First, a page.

National NRM update for February 2021. This update represents just a handful among the hundreds of NRM projects going on across Australia, which are made possible through funding from the Australian Government’s National Landcare Program and from respective State governments.
Drought conditions affecting parts of the Northern Territory over 2018-2020 prompted industry to explore ways of better managing drought vulnerable rangelands to sustain their health and productivity, and build resilience in pastoral enterprises.
Territory NRM (TNRM) is working to raise industry awareness about drought and climate risks, and potential mitigation strategies. With support from the Australian Government’s ‘Future Drought Fund’ and in partnership with Cibo Labs and project partners (NT Cattlemen’s Association and Department of Industry Trade and Tourism), TNRM will be rolling out an innovative new web based platform that allows producers to plan stocking rates and manage grazing lands based upon accurate knowledge of current forage resources. These new technologies will change how producers manage grazing lands for optimal efficiency and sustainability and to mitigate the impacts of increasing climatic variability.
The 2020 bushfires in NSW’s Upper Murray not only devastated bush and farmland – waterways like Mannus Creek were also severely affected by runoff and bushfire sediment, decimating aquatic life. Recently, 2,500 baby Macquarie perch were returned to Mannus Creek to help rebuild the population. Mannus Creek contains one of four remaining populations of Macquarie Perch in NSW. DPI Fisheries NSW and Charles Sturt University, with support from Murray Local Landcare Services have been working to improve habitat conditions for Macquarie perch and reduce threats such as pest fish species. Watch this video for highlights from the release https://www.youtube.com/watch?v=cfDPrHRdRIw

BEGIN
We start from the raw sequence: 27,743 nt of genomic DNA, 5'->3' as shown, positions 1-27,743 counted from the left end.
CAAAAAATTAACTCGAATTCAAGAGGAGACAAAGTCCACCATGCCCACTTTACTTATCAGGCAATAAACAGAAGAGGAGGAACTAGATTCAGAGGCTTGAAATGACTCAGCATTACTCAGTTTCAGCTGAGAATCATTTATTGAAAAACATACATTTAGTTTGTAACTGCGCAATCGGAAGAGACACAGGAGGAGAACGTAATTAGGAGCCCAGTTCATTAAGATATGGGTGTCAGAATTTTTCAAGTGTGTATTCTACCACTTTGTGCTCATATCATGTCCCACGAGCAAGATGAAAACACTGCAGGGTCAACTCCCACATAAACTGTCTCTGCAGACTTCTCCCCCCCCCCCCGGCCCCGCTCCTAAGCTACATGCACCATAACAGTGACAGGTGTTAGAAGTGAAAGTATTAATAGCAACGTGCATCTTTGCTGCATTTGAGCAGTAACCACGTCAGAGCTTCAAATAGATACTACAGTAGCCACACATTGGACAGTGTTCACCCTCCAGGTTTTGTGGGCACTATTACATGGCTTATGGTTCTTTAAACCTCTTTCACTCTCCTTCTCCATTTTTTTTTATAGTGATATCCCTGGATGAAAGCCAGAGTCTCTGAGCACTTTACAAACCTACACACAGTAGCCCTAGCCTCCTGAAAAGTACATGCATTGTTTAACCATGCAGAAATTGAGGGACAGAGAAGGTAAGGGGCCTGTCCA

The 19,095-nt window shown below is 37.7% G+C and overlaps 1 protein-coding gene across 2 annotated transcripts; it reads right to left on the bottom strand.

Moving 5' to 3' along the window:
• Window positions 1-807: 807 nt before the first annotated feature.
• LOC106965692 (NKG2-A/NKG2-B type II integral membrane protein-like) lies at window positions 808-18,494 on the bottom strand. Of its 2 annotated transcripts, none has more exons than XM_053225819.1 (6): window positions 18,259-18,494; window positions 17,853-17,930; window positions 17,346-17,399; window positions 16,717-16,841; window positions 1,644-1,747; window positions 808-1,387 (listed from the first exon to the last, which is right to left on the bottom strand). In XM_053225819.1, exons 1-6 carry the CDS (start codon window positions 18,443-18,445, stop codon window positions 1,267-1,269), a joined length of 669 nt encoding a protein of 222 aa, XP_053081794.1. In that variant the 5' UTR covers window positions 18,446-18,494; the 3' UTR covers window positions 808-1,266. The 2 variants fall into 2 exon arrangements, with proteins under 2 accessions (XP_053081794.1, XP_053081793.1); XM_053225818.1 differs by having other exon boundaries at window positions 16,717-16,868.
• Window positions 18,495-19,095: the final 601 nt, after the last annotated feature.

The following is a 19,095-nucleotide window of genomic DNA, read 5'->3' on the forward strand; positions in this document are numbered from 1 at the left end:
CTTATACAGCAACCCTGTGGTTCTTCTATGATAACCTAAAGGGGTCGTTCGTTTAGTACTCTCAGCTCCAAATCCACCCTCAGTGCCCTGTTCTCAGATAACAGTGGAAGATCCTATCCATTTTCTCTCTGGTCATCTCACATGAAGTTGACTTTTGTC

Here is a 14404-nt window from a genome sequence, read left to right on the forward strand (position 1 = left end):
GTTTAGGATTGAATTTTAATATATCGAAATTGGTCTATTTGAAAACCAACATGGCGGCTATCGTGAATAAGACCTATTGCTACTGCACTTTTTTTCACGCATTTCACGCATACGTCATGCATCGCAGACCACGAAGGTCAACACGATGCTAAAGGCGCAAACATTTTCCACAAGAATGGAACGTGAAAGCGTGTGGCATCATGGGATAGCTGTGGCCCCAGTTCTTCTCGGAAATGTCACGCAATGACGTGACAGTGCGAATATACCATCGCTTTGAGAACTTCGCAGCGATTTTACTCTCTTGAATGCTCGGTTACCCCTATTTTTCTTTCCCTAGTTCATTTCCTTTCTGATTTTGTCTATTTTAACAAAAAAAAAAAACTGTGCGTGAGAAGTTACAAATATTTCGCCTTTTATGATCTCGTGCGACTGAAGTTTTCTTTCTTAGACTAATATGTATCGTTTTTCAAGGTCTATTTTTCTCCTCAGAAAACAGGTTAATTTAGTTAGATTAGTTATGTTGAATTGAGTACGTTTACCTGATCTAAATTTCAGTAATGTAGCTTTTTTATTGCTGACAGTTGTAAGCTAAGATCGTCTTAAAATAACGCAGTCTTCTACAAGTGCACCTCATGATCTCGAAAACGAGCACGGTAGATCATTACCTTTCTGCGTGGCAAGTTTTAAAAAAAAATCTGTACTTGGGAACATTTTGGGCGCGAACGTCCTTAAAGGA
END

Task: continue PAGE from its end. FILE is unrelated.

For Wheatbelt NRM’s Noongar Budjar Rangers, a healthy country and healthy soils are of the utmost importance. They are now expanding their skillset in this area by participating in soil sampling at demonstration farm sites. Up to 17 local Aboriginal people are now employed through the program, empowering cultural custodians of the Wheatbelt to bring health back to country through activities including seed collection, revegetation and soil sampling. For more information on the soil trial and Aboriginal involvement in this program, visit https://wheatbeltnrm.org.au/whats-happening/news/aboriginal-nrm/noongar-budjar-rangers-grow-skills-country-and-farm
The Brindabella Midge Orchid is a unique plant only found in Namadgi National Park. To protect its future, ACT NRM have developed an action plan to maintain a healthy wild population in the ACT. Their most recent progress report shows that the population is stable and habitat threats have been managed effectively. They are also building a seed bank in partnership with the Australian National Botanic Gardensto preserve the species and learn more about it. This research will be increasingly important to help prevent the extinction of this special species.
Read the full implementation progress report at https://www.environment.act.gov.au/__data/assets/pdf_file/0011/576551/Brindabella_Midge_Orchid_Action_Plan_-_Combined.pdf
In southern Tasmania, home to four Ramsar wetlands, NRM South is progressing work at Moulting Lagoon-Apsley Marshes. Working with project partners the Tasmanian Land Conservancy, Nature Glenelg Trust, the Tasmanian Aboriginal Centre and local landholders, project activities include weed control, using fencing to restrict stock and vehicle access and native vegetation restoration.